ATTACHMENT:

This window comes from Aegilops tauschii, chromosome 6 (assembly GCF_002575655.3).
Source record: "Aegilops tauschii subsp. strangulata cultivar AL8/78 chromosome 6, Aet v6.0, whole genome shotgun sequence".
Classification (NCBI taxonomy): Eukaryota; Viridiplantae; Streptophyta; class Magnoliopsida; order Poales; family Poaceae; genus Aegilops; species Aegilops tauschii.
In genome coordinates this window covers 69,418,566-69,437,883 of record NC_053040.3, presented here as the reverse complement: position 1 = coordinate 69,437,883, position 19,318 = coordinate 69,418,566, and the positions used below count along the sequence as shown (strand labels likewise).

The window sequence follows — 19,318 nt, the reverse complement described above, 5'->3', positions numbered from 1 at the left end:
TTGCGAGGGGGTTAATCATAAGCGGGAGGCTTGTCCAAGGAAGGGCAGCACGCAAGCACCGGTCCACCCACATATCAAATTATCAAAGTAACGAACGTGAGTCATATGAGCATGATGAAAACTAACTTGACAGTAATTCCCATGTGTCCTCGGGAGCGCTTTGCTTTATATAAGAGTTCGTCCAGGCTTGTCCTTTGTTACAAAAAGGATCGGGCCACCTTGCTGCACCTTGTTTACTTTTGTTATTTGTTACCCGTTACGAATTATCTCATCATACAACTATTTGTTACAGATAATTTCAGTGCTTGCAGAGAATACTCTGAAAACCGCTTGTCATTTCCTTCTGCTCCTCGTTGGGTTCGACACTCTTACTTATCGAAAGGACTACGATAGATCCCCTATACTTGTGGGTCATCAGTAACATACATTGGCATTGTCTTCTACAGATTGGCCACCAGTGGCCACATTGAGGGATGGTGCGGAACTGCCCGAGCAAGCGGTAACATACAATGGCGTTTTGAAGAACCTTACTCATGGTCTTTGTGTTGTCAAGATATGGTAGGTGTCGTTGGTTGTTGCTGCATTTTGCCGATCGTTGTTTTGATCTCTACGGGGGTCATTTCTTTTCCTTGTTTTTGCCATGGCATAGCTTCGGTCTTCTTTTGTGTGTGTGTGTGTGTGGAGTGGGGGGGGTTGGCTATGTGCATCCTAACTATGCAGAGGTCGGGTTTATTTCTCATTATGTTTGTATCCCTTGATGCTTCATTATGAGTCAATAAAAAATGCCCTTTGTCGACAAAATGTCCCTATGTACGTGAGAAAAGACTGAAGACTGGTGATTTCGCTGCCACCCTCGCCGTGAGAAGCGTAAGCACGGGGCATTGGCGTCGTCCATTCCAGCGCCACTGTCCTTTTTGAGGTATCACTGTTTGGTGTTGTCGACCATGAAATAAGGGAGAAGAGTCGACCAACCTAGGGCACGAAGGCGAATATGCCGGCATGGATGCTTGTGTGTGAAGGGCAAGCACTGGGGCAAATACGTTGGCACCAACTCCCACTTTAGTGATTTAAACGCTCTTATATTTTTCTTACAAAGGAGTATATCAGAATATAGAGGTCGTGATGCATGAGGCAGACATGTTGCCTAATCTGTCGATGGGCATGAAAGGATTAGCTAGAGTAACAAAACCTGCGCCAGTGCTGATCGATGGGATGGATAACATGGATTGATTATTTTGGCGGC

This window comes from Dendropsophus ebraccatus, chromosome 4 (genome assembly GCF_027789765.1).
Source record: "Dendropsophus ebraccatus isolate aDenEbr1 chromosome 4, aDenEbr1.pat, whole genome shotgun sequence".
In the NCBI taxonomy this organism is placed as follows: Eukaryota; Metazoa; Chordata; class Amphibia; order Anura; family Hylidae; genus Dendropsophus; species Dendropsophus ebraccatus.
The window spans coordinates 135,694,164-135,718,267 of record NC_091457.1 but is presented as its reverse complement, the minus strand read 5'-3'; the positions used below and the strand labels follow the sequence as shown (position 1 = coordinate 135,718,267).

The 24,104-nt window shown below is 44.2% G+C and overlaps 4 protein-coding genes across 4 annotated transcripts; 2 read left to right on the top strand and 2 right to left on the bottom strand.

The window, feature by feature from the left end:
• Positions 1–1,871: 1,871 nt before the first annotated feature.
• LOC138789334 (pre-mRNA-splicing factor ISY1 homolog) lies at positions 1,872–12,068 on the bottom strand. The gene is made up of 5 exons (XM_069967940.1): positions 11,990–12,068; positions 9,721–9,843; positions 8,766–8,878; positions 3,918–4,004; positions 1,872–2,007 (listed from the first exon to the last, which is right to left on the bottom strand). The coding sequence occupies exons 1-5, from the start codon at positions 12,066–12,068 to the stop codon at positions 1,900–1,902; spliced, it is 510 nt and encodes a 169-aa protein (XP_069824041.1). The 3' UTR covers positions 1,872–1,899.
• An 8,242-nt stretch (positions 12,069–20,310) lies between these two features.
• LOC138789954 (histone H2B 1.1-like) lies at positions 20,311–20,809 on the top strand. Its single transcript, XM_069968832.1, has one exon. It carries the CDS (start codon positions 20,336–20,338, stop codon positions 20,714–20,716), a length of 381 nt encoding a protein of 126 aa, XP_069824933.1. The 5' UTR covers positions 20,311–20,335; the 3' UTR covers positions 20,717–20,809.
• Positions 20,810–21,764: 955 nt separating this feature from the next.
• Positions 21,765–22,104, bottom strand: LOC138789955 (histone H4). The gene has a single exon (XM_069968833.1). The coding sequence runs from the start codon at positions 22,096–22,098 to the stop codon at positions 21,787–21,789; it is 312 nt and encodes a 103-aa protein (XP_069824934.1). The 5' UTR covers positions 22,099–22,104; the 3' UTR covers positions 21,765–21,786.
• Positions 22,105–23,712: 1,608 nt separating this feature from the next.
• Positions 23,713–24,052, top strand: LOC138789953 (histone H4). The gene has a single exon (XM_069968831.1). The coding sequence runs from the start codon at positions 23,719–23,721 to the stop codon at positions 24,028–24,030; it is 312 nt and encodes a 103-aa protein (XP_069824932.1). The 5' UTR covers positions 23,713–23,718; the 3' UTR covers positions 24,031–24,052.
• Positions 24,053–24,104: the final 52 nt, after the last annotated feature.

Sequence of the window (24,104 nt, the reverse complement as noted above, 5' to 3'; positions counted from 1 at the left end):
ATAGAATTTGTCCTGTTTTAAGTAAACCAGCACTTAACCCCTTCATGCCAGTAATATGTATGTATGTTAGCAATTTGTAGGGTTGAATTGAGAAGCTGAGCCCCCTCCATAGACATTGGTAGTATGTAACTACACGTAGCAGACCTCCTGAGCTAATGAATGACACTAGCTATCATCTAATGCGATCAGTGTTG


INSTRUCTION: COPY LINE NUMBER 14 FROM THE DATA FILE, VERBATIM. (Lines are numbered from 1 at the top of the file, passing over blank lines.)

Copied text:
• LOC138789334 (pre-mRNA-splicing factor ISY1 homolog) lies at positions 1,872–12,068 on the bottom strand. The gene is made up of 5 exons (XM_069967940.1): positions 11,990–12,068; positions 9,721–9,843; positions 8,766–8,878; positions 3,918–4,004; positions 1,872–2,007 (listed from the first exon to the last, which is right to left on the bottom strand). The coding sequence occupies exons 1-5, from the start codon at positions 12,066–12,068 to the stop codon at positions 1,900–1,902; spliced, it is 510 nt and encodes a 169-aa protein (XP_069824041.1). The 3' UTR covers positions 1,872–1,899.